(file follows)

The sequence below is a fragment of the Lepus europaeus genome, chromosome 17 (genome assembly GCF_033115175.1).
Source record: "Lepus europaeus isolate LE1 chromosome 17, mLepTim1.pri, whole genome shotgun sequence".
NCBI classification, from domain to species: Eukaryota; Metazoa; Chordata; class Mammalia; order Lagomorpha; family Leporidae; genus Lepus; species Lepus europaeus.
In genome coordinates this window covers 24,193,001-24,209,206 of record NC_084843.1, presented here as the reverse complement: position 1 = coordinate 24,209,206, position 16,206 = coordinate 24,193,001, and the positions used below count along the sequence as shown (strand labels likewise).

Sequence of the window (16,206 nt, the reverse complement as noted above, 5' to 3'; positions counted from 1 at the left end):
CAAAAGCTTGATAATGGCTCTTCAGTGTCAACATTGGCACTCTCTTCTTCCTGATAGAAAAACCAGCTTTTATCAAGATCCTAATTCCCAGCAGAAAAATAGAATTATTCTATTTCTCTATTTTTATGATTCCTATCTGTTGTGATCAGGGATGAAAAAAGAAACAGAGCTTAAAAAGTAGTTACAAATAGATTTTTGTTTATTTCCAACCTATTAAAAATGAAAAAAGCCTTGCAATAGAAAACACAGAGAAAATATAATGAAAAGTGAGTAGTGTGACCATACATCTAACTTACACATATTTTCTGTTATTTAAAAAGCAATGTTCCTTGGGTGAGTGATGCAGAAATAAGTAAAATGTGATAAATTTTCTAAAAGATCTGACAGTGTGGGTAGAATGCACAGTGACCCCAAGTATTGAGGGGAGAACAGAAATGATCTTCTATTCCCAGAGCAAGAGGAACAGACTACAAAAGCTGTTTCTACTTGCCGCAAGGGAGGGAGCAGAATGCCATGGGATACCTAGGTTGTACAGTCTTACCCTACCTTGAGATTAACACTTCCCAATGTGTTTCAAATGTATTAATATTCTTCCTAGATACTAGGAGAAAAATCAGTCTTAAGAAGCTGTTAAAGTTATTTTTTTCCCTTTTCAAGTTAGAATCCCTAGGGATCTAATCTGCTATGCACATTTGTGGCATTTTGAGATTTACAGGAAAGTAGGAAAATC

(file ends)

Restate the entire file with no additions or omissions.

The sequence below is a fragment of the Lepus europaeus genome, chromosome 17 (genome assembly GCF_033115175.1).
Source record: "Lepus europaeus isolate LE1 chromosome 17, mLepTim1.pri, whole genome shotgun sequence".
NCBI classification, from domain to species: Eukaryota; Metazoa; Chordata; class Mammalia; order Lagomorpha; family Leporidae; genus Lepus; species Lepus europaeus.
In genome coordinates this window covers 24,193,001-24,209,206 of record NC_084843.1, presented here as the reverse complement: position 1 = coordinate 24,209,206, position 16,206 = coordinate 24,193,001, and the positions used below count along the sequence as shown (strand labels likewise).

Sequence of the window (16,206 nt, the reverse complement as noted above, 5' to 3'; positions counted from 1 at the left end):
CAAAAGCTTGATAATGGCTCTTCAGTGTCAACATTGGCACTCTCTTCTTCCTGATAGAAAAACCAGCTTTTATCAAGATCCTAATTCCCAGCAGAAAAATAGAATTATTCTATTTCTCTATTTTTATGATTCCTATCTGTTGTGATCAGGGATGAAAAAAGAAACAGAGCTTAAAAAGTAGTTACAAATAGATTTTTGTTTATTTCCAACCTATTAAAAATGAAAAAAGCCTTGCAATAGAAAACACAGAGAAAATATAATGAAAAGTGAGTAGTGTGACCATACATCTAACTTACACATATTTTCTGTTATTTAAAAAGCAATGTTCCTTGGGTGAGTGATGCAGAAATAAGTAAAATGTGATAAATTTTCTAAAAGATCTGACAGTGTGGGTAGAATGCACAGTGACCCCAAGTATTGAGGGGAGAACAGAAATGATCTTCTATTCCCAGAGCAAGAGGAACAGACTACAAAAGCTGTTTCTACTTGCCGCAAGGGAGGGAGCAGAATGCCATGGGATACCTAGGTTGTACAGTCTTACCCTACCTTGAGATTAACACTTCCCAATGTGTTTCAAATGTATTAATATTCTTCCTAGATACTAGGAGAAAAATCAGTCTTAAGAAGCTGTTAAAGTTATTTTTTTCCCTTTTCAAGTTAGAATCCCTAGGGATCTAATCTGCTATGCACATTTGTGGCATTTTGAGATTTACAGGAAAGTAGGAAAATC